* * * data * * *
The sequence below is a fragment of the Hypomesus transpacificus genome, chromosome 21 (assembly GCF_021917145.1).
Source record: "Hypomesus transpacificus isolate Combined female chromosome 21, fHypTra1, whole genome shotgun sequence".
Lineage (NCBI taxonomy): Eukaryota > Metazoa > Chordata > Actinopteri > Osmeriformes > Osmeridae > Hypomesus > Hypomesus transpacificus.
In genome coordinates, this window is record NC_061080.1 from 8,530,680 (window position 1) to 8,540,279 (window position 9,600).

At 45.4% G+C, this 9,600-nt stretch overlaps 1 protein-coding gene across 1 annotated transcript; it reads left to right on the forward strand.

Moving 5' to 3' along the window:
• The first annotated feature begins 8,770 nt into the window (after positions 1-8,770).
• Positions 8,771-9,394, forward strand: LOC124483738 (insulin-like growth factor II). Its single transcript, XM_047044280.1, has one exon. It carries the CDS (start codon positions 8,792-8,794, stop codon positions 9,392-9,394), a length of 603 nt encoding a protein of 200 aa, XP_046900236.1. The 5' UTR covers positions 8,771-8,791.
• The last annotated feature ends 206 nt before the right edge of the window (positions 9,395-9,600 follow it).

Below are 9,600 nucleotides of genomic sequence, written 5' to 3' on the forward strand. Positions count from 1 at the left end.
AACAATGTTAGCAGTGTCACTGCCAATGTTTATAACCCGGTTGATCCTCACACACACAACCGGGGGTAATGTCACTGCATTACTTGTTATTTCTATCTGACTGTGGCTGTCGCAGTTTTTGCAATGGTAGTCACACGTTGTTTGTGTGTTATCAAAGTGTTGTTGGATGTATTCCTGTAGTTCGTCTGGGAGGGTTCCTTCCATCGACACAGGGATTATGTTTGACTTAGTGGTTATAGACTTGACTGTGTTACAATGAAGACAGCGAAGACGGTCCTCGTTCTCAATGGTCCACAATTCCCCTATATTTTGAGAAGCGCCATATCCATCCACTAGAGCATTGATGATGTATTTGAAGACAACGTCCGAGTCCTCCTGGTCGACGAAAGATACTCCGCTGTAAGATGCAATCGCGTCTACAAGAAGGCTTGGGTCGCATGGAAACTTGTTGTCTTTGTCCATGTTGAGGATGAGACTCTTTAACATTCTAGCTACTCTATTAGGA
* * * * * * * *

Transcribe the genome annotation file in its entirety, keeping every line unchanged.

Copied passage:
The sequence below is a fragment of the Hypomesus transpacificus genome, chromosome 21 (assembly GCF_021917145.1).
Source record: "Hypomesus transpacificus isolate Combined female chromosome 21, fHypTra1, whole genome shotgun sequence".
Lineage (NCBI taxonomy): Eukaryota > Metazoa > Chordata > Actinopteri > Osmeriformes > Osmeridae > Hypomesus > Hypomesus transpacificus.
In genome coordinates, this window is record NC_061080.1 from 8,530,680 (window position 1) to 8,540,279 (window position 9,600).

At 45.4% G+C, this 9,600-nt stretch overlaps 1 protein-coding gene across 1 annotated transcript; it reads left to right on the forward strand.

Moving 5' to 3' along the window:
• The first annotated feature begins 8,770 nt into the window (after positions 1-8,770).
• Positions 8,771-9,394, forward strand: LOC124483738 (insulin-like growth factor II). Its single transcript, XM_047044280.1, has one exon. It carries the CDS (start codon positions 8,792-8,794, stop codon positions 9,392-9,394), a length of 603 nt encoding a protein of 200 aa, XP_046900236.1. The 5' UTR covers positions 8,771-8,791.
• The last annotated feature ends 206 nt before the right edge of the window (positions 9,395-9,600 follow it).

Below are 9,600 nucleotides of genomic sequence, written 5' to 3' on the forward strand. Positions count from 1 at the left end.
AACAATGTTAGCAGTGTCACTGCCAATGTTTATAACCCGGTTGATCCTCACACACACAACCGGGGGTAATGTCACTGCATTACTTGTTATTTCTATCTGACTGTGGCTGTCGCAGTTTTTGCAATGGTAGTCACACGTTGTTTGTGTGTTATCAAAGTGTTGTTGGATGTATTCCTGTAGTTCGTCTGGGAGGGTTCCTTCCATCGACACAGGGATTATGTTTGACTTAGTGGTTATAGACTTGACTGTGTTACAATGAAGACAGCGAAGACGGTCCTCGTTCTCAATGGTCCACAATTCCCCTATATTTTGAGAAGCGCCATATCCATCCACTAGAGCATTGATGATGTATTTGAAGACAACGTCCGAGTCCTCCTGGTCGACGAAAGATACTCCGCTGTAAGATGCAATCGCGTCTACAAGAAGGCTTGGGTCGCATGGAAACTTGTTGTCTTTGTCCATGTTGAGGATGAGACTCTTTAACATTCTAGCTACTCTATTAGGA